I saw an article yesterday that hit a nerve. It said you’ve got some depressed or stressed employees at your business. All businesses have them. It’s your responsibility to pay for therapy.
This kind of thinking makes me want to scream. First of all, some people with “depression” have reason to be. If you were going through a painful divorce or were grieving over the loss of someone close to you, wouldn’t it be natural to be a little blue? I get sick of the blather that says were supposed to be happy all the time. That’s nonsense. The same idiots that told us we need closure are now telling us employers are supposed to pay for the brain tinkerers to “fix” your employees. If you’ve lost a child do you need closure?
Other people are so self-focused they get depressed every time they don’t get their way. The men are usually complainers and the women cry a lot. Crying is a great weapon because it engenders sympathy. I’ve dealt with criers who were upset about not getting the cubicle they wanted. This group subverts every positive change you attempt.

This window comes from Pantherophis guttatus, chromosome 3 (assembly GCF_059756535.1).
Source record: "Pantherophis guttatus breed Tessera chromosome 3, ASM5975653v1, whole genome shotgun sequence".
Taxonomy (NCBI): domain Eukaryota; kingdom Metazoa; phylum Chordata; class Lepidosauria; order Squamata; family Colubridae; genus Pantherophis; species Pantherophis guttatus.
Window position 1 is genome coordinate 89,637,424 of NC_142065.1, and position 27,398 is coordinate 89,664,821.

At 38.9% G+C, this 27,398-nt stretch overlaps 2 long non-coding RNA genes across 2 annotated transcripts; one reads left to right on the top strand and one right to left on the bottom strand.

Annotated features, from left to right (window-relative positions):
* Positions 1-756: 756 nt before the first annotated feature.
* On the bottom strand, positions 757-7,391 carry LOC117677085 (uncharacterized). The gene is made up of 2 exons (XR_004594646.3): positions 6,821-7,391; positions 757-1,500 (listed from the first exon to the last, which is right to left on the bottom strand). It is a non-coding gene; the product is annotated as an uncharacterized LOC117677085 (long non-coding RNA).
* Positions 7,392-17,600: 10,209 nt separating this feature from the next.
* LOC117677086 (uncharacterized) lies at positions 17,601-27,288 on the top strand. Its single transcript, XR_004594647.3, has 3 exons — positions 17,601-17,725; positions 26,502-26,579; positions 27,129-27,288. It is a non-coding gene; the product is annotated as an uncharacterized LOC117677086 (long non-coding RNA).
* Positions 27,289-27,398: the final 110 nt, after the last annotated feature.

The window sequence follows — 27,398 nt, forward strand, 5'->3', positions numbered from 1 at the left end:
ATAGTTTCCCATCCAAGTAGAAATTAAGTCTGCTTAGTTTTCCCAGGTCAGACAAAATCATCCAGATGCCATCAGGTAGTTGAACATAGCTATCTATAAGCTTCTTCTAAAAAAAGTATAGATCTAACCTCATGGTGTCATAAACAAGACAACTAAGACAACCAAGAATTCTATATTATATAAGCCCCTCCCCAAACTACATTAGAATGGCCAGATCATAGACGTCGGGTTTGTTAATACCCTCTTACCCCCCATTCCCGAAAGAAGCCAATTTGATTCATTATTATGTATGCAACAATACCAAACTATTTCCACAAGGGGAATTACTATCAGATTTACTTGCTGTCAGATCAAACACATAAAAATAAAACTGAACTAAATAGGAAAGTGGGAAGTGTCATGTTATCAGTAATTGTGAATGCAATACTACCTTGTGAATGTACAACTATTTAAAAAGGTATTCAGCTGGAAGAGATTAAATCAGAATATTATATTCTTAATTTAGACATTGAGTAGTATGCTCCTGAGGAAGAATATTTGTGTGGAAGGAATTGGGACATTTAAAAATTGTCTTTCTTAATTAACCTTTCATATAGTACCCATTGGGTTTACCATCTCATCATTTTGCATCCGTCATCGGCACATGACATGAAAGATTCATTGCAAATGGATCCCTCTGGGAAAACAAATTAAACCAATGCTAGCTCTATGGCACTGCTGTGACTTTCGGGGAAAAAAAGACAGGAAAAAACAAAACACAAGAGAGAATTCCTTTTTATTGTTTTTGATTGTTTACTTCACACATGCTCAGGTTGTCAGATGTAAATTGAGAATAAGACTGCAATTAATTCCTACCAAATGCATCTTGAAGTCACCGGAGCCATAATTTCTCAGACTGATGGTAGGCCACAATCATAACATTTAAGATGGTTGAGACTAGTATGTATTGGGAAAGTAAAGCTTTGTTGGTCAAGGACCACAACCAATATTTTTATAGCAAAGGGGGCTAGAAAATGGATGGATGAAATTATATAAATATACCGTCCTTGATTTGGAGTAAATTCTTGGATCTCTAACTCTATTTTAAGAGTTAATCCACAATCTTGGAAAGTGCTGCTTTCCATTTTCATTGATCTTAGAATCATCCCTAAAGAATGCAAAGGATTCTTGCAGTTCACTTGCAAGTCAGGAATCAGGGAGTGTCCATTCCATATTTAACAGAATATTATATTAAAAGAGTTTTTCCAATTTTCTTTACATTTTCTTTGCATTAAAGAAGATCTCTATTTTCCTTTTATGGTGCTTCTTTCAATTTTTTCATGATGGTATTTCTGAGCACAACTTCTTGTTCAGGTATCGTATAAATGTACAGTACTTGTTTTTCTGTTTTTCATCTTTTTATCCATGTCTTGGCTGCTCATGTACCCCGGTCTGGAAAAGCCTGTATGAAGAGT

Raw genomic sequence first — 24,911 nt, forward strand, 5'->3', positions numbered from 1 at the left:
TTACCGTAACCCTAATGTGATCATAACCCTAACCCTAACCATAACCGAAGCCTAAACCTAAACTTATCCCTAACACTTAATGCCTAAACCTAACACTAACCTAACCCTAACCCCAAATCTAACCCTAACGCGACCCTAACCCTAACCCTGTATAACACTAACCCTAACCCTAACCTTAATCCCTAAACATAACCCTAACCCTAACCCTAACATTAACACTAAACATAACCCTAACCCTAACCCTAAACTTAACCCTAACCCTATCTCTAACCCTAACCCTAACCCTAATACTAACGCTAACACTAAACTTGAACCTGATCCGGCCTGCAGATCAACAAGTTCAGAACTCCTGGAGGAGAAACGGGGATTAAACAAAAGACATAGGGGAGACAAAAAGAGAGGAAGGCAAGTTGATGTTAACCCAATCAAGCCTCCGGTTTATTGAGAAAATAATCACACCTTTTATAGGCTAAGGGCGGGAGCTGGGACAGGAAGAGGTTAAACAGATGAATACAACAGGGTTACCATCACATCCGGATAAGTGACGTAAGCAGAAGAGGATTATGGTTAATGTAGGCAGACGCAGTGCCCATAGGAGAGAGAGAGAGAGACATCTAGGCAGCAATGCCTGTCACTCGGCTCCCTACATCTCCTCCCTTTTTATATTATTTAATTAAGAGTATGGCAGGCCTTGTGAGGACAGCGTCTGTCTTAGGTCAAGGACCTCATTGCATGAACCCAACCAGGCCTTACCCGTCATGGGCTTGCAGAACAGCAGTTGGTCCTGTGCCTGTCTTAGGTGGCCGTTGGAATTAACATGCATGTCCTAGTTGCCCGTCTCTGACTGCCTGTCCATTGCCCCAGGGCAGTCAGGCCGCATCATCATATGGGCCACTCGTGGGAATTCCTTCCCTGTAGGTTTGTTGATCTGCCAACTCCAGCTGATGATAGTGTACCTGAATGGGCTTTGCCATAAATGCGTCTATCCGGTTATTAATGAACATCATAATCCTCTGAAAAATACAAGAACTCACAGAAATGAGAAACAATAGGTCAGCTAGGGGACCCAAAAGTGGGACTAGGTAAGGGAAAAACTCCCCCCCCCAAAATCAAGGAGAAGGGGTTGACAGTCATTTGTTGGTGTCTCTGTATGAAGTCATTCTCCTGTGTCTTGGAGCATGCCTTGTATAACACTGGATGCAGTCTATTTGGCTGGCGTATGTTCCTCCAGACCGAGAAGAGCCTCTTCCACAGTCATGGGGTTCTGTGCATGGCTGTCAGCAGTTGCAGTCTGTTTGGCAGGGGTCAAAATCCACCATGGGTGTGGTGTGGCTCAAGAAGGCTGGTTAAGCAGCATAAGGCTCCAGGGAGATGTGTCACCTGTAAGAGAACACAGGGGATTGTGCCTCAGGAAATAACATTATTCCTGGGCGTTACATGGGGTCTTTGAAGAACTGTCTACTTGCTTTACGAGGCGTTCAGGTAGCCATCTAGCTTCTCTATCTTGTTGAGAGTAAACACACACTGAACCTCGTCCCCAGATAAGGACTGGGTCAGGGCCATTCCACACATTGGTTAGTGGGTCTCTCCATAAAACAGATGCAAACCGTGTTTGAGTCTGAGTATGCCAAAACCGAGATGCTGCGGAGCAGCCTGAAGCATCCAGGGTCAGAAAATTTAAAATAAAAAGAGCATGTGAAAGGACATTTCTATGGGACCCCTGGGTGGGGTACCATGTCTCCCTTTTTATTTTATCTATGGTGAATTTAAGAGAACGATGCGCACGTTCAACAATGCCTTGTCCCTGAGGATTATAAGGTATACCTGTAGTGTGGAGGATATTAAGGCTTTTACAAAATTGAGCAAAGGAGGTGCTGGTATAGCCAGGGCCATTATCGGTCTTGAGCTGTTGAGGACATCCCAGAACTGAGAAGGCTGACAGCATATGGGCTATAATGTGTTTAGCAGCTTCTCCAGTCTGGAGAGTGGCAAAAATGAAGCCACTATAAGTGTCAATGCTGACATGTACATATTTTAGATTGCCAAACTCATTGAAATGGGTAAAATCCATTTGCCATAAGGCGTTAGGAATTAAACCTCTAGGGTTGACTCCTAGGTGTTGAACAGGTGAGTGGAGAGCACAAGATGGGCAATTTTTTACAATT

Alright then! You’ve got some stressed and depressed people working for you. You might be depressed yourself. I get depressed when I fail to do as well as I know I could do. So what?! Dealing with it builds resilience. I’ve got a huge reservoir of internal resilience.
Here’s where I’m going. I disagree that employers should pay for therapy. If the employees have health insurance, let them take it up with your provider.
But you can do something. And you should.
The workplace can be a great source of satisfaction. Work can be a form of therapy if the environment is positive. Positive. I strongly disagree with holding gripe sessions or pitty parties. I have a rule at meetings: you can only criticize if you include a suggested correction with your criticism. No exceptions.
What else? If you (you are a manager, right?) create a FUN workplace, you’ll see these depression and anger issues fade. This doesn’t mean you need to have fun all day and forget about the goal of making money for the business. But a fun work environment will be far more productive. A fun work environment is an incubator of innovation. You may need to prune some negative people.
Bottom line? We need more fun at work. Managers groan. That doesn’t mean more expenses. It doesn’t mean chaos. It doesn’t mean skateboards in the warehouse. If you have skill as a manager you can create ways to make the work fun.
Need a jump start? Read FISH! by Lundin & Christensen That’ll give you a place to start. Or, drop me a note. I can get things going at your business that you never considered possible.
Chris Reich, Author of TeachU’s Business Talk Blog